Neighbourhood wardens will help reduce anti-social behaviour by being seen out on the streets, they respond to incidents and report any crimes to police, they will alert the council and other authorities about any environmental issues, get involved in community activities, support older and vulnerable people in the community and check to make sure empty properties are safe and secure.
There are no set requirements, but you’ll usually need:
- a good general standard of education
- literacy and numeracy skills
- experience of working with the public
- a clear understanding of issues faced by communities
- a commitment to equal opportunities
It could give you an advantage to have a driving licence and be aged 21 or over to drive a company vehicle.
You could volunteer as a warden, or work with people with issues like homelessness, drugs, or anti-social behaviour, to give you some of the skills needed.
You’ll also need an enhanced background check which your employer will arrange for you.
Career Path and Progression
With experience, you could become an assistant head warden, senior warden, or warden coordinator.
Related careers you may be interested in:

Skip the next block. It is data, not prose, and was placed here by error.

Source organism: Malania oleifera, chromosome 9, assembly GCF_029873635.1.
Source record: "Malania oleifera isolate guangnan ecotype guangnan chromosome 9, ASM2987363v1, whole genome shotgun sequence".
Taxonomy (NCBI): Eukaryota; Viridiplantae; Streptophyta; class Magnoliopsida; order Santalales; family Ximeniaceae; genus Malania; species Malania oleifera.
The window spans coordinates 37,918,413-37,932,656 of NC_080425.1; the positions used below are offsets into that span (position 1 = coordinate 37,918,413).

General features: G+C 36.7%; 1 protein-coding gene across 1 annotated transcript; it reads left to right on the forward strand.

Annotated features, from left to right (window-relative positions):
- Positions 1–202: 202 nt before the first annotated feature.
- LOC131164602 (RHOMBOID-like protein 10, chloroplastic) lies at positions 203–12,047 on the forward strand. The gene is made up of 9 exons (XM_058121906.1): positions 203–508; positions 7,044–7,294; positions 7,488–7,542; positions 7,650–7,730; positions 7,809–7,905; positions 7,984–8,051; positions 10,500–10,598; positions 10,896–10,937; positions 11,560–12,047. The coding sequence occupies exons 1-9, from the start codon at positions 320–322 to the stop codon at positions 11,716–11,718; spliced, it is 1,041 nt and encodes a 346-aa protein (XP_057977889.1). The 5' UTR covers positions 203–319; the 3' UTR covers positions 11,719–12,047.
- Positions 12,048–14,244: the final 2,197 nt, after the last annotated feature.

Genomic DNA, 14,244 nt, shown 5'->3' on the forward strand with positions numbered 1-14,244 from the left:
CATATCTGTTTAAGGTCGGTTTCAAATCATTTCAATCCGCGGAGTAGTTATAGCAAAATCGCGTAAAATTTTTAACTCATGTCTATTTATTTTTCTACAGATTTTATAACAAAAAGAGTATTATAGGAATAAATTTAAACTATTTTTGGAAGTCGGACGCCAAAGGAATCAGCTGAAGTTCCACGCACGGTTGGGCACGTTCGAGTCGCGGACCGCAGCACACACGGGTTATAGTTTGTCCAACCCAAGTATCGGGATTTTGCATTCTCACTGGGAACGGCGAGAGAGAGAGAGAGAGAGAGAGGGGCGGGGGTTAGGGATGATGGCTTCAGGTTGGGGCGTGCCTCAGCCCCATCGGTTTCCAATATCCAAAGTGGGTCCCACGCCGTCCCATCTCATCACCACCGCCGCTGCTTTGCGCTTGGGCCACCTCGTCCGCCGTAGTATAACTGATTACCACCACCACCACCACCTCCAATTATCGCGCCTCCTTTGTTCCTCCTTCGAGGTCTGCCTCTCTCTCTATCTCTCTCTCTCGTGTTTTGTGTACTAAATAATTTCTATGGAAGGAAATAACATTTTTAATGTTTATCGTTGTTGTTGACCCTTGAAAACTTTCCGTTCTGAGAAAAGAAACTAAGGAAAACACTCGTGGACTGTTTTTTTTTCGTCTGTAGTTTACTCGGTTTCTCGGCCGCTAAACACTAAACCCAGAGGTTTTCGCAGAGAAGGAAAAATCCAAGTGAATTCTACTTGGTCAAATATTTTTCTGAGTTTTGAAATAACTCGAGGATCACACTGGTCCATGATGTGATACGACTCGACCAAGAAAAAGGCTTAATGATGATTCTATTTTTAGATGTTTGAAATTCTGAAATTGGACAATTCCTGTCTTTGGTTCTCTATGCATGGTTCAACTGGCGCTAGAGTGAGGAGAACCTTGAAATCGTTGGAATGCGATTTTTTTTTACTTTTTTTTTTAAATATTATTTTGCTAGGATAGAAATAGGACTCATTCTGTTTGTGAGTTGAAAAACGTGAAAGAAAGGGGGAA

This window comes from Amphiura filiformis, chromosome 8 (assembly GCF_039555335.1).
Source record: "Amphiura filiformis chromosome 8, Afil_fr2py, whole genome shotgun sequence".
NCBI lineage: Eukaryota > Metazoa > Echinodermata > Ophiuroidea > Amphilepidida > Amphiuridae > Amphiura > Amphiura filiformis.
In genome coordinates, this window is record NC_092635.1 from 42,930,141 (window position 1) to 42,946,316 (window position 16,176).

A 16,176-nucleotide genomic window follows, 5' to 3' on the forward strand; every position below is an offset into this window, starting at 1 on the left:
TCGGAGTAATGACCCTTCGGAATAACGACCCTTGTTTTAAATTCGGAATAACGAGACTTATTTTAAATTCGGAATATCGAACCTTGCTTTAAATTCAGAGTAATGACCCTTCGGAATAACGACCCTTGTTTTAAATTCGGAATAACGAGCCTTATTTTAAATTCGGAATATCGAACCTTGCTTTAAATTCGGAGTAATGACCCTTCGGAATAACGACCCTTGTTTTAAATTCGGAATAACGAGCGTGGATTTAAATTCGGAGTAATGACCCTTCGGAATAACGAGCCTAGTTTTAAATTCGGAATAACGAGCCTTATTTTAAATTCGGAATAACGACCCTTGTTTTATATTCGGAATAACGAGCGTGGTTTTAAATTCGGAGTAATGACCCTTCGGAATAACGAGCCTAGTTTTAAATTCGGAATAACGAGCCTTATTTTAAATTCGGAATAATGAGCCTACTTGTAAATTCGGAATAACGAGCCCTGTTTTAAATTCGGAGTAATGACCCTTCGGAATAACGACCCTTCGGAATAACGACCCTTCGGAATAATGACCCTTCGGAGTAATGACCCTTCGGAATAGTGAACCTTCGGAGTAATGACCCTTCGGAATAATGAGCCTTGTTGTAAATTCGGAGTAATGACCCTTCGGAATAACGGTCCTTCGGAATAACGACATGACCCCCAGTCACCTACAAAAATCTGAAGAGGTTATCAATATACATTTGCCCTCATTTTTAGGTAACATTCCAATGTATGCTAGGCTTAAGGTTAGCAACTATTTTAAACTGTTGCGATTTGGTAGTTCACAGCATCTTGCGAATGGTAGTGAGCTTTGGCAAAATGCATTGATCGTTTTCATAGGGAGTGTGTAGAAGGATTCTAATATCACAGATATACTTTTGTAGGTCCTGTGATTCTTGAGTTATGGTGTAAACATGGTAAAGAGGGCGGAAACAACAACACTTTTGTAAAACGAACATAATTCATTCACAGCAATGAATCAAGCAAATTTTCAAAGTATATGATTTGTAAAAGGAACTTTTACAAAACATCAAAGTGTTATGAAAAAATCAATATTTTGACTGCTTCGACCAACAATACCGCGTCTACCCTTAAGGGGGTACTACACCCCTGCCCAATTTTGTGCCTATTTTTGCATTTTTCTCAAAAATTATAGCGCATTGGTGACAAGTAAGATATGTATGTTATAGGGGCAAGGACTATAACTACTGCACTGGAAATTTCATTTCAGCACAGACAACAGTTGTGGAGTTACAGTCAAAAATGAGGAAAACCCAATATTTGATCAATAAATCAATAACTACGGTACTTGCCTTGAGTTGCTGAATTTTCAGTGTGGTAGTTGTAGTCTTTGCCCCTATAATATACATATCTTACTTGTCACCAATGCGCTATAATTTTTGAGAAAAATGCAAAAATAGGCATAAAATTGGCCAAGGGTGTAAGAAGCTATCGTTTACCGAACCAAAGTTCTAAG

- Accommodation warden
- Civil enforcement officer
- Police community support officer
National Government Policy states that all students should have achieved at least a Grade 4 or C Grade in English & Maths at GCSE. Achieving this minimum grade in these subjects will increase the opportunities open to you, support your future career development and prospects.
Students who do not meet this standard will be supported to continue to study English and Maths through full-time education or an Apprenticeship.
- Ability to communicate and get on with people from all ages and backgrounds
- The ability to be open minded and able to build trust
- A confident and assertive manner
- Tact and diplomacy
- Able to react quickly in unexpected situations
- A good level of fitness
- The ability to handle aggressive behaviour in a tactful manner
£17,000 to £28,000